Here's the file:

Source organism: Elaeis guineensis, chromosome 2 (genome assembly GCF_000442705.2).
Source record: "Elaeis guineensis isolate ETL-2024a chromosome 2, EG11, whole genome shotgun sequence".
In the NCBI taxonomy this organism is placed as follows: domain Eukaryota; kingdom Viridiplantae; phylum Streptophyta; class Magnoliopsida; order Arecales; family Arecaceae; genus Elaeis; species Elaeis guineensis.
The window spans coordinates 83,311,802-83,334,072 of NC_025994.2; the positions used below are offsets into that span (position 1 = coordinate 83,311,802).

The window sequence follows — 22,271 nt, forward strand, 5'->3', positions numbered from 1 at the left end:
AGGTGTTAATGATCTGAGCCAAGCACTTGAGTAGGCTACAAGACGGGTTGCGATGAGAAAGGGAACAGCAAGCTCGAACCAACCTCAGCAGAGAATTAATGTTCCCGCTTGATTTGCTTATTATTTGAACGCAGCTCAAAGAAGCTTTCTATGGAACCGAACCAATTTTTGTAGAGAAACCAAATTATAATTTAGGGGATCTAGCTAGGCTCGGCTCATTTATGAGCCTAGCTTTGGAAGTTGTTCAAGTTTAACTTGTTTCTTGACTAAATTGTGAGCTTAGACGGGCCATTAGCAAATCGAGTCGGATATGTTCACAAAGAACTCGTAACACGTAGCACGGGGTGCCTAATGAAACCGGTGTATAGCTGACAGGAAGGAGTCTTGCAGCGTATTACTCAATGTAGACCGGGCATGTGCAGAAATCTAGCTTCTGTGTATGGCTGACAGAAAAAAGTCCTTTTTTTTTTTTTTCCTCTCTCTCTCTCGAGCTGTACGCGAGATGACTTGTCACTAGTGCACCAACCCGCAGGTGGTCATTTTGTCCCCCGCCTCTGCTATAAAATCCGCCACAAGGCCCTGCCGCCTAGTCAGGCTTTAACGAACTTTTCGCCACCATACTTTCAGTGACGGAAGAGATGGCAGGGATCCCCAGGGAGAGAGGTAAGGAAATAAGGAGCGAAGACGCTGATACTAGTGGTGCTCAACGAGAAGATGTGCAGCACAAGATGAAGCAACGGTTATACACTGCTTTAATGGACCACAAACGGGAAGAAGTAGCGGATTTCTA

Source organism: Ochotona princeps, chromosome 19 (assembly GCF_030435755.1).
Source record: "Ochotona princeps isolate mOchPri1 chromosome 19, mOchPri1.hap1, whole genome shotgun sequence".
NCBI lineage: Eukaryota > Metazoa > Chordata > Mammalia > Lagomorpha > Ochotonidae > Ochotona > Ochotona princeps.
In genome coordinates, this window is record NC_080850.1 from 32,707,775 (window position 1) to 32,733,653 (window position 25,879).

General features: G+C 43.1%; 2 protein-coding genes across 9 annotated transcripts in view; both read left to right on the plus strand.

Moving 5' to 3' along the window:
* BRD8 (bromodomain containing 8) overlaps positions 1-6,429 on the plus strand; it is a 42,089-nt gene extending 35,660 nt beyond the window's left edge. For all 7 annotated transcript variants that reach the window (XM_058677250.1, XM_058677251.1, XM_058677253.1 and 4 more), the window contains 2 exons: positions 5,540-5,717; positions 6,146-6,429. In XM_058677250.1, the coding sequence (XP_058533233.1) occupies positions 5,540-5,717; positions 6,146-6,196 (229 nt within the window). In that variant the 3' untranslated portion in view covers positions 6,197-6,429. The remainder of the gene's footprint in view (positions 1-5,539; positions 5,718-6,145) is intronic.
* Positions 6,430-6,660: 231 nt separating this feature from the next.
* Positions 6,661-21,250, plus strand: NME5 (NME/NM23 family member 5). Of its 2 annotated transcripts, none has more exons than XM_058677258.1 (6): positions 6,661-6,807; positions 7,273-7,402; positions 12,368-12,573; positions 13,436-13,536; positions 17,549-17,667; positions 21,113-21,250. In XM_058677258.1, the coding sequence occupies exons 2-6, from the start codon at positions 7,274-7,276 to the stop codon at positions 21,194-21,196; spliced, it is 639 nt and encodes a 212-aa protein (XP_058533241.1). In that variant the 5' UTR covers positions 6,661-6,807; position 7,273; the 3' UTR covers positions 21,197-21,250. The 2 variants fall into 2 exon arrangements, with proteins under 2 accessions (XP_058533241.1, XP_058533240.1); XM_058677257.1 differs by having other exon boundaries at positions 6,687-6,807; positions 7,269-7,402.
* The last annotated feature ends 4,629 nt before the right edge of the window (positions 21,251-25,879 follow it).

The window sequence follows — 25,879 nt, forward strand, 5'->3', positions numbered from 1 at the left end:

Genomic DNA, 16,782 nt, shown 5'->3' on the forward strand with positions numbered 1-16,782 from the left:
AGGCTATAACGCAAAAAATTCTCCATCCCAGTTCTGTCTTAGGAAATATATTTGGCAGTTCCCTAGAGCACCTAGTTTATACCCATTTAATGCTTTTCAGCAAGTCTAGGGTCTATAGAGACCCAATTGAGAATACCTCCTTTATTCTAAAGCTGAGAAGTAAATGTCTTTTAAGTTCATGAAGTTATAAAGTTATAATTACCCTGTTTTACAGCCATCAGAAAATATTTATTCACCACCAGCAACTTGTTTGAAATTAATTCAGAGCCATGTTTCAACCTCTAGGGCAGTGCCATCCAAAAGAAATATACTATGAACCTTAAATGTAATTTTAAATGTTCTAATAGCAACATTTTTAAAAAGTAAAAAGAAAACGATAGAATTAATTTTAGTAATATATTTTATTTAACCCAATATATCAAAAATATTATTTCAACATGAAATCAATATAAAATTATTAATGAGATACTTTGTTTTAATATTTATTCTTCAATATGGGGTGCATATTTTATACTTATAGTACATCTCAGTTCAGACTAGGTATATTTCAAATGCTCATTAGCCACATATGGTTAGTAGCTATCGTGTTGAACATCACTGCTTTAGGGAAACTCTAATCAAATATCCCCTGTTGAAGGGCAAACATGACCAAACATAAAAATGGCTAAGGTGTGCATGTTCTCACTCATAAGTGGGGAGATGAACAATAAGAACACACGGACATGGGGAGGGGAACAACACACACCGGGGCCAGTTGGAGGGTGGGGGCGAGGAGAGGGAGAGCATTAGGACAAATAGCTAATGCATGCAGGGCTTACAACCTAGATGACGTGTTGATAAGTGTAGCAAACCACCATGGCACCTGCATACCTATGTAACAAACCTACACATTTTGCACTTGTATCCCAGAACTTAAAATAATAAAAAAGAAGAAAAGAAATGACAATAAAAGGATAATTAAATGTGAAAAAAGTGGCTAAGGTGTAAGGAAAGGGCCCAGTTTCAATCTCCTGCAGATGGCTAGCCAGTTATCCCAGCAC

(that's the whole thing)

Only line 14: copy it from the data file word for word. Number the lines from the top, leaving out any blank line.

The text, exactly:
* Positions 6,430-6,660: 231 nt separating this feature from the next.